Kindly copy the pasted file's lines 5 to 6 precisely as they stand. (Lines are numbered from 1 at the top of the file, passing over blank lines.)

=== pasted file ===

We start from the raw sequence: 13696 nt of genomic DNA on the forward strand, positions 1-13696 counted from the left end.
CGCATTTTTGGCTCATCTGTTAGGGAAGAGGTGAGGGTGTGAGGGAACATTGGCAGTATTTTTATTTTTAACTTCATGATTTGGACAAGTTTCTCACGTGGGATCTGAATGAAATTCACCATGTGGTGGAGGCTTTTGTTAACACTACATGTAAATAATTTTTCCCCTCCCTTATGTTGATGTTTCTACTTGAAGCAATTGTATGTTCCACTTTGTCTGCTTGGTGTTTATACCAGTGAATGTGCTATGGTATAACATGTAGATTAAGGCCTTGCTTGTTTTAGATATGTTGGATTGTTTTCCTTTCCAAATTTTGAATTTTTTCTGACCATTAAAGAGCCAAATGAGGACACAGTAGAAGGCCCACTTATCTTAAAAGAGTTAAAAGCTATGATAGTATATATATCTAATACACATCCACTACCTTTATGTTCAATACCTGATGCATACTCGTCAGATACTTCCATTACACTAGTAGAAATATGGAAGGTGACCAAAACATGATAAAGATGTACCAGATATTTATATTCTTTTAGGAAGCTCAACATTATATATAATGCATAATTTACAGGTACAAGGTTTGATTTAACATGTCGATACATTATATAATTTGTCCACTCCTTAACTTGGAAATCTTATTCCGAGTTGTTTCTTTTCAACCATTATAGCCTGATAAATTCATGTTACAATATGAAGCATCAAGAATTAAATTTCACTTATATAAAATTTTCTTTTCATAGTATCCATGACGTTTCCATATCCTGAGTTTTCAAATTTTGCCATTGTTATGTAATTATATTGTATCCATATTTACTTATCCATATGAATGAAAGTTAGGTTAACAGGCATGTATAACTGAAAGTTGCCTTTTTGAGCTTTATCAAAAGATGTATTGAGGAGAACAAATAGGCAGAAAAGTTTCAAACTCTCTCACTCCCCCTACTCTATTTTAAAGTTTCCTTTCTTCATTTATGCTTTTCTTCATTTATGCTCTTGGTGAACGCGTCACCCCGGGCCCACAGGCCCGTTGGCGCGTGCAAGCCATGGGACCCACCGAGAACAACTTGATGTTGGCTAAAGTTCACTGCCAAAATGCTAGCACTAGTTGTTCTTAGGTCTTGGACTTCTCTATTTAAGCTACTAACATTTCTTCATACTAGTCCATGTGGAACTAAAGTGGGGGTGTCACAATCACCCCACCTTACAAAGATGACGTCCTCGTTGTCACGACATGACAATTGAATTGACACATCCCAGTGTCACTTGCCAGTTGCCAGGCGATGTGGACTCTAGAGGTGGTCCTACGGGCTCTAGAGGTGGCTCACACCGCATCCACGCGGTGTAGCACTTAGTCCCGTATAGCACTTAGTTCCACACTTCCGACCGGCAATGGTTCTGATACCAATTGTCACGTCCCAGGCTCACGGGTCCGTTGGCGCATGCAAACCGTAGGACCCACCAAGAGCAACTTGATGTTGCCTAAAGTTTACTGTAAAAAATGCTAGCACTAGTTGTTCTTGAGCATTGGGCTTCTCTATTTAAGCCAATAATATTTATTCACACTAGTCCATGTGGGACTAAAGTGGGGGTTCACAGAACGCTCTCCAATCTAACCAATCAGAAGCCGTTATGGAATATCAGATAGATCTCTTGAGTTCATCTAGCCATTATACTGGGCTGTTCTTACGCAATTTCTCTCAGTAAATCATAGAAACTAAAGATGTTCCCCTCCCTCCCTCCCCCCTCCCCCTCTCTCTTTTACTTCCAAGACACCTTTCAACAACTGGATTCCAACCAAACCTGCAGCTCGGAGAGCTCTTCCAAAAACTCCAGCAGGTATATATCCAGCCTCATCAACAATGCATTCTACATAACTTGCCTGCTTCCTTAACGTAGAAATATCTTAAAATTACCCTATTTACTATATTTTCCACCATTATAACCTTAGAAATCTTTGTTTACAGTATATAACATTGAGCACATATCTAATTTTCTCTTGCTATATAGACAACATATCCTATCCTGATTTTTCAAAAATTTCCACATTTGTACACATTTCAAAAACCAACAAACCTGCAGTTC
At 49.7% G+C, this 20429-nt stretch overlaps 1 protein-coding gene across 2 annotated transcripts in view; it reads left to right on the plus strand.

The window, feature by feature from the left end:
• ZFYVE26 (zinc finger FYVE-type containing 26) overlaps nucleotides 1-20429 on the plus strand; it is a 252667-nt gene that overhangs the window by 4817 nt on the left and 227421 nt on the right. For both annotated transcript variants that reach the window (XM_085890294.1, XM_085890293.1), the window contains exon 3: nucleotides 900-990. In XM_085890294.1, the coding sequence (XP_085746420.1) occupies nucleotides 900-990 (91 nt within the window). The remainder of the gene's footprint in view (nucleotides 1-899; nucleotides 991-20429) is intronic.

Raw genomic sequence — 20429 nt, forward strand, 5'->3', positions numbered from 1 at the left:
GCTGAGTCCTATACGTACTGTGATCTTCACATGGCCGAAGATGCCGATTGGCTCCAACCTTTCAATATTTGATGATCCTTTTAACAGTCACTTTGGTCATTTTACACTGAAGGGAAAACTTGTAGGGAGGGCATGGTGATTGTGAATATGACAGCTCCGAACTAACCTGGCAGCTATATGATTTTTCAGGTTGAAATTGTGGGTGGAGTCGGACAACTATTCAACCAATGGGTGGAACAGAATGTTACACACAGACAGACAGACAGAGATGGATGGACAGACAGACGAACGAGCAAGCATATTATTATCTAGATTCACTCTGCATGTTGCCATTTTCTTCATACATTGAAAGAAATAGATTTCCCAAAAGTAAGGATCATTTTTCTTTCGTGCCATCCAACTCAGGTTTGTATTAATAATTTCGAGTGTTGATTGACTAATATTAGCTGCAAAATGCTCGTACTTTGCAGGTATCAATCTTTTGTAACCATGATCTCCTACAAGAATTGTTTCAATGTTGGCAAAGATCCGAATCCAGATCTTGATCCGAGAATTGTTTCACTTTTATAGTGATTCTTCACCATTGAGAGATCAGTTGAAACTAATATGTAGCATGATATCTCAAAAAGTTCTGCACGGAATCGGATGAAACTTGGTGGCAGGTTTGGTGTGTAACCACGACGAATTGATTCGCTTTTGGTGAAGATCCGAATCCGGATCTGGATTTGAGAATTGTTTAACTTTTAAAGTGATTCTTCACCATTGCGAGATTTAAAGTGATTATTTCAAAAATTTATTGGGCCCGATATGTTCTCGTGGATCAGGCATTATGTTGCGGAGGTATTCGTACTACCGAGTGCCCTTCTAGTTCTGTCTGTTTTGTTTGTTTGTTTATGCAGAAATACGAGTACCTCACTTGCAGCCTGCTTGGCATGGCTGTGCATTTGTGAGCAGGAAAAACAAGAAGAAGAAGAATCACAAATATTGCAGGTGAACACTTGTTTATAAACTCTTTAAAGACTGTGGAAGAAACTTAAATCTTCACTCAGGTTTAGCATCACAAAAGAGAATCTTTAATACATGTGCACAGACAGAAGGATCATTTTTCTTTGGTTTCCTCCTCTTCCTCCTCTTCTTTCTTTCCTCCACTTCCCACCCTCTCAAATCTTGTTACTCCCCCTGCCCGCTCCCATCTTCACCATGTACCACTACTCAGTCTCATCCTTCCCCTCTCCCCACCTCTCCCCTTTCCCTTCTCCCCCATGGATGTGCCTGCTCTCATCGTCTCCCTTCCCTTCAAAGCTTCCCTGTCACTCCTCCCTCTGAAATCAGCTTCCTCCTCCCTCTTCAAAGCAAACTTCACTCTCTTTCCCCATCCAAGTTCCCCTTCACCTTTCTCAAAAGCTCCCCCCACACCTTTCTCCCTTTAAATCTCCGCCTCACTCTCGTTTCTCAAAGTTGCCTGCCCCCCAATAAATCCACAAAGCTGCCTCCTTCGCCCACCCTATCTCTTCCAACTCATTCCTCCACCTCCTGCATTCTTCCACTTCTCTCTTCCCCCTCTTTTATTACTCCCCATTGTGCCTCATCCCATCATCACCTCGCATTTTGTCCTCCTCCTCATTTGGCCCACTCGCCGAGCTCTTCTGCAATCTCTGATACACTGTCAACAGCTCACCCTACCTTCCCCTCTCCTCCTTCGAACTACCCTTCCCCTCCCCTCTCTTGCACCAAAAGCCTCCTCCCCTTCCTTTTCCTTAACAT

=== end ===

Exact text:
• ZFYVE26 (zinc finger FYVE-type containing 26) overlaps nucleotides 1-20429 on the plus strand; it is a 252667-nt gene that overhangs the window by 4817 nt on the left and 227421 nt on the right. For both annotated transcript variants that reach the window (XM_085890294.1, XM_085890293.1), the window contains exon 3: nucleotides 900-990. In XM_085890294.1, the coding sequence (XP_085746420.1) occupies nucleotides 900-990 (91 nt within the window). The remainder of the gene's footprint in view (nucleotides 1-899; nucleotides 991-20429) is intronic.

Raw genomic sequence — 20429 nt, forward strand, 5'->3', positions numbered from 1 at the left: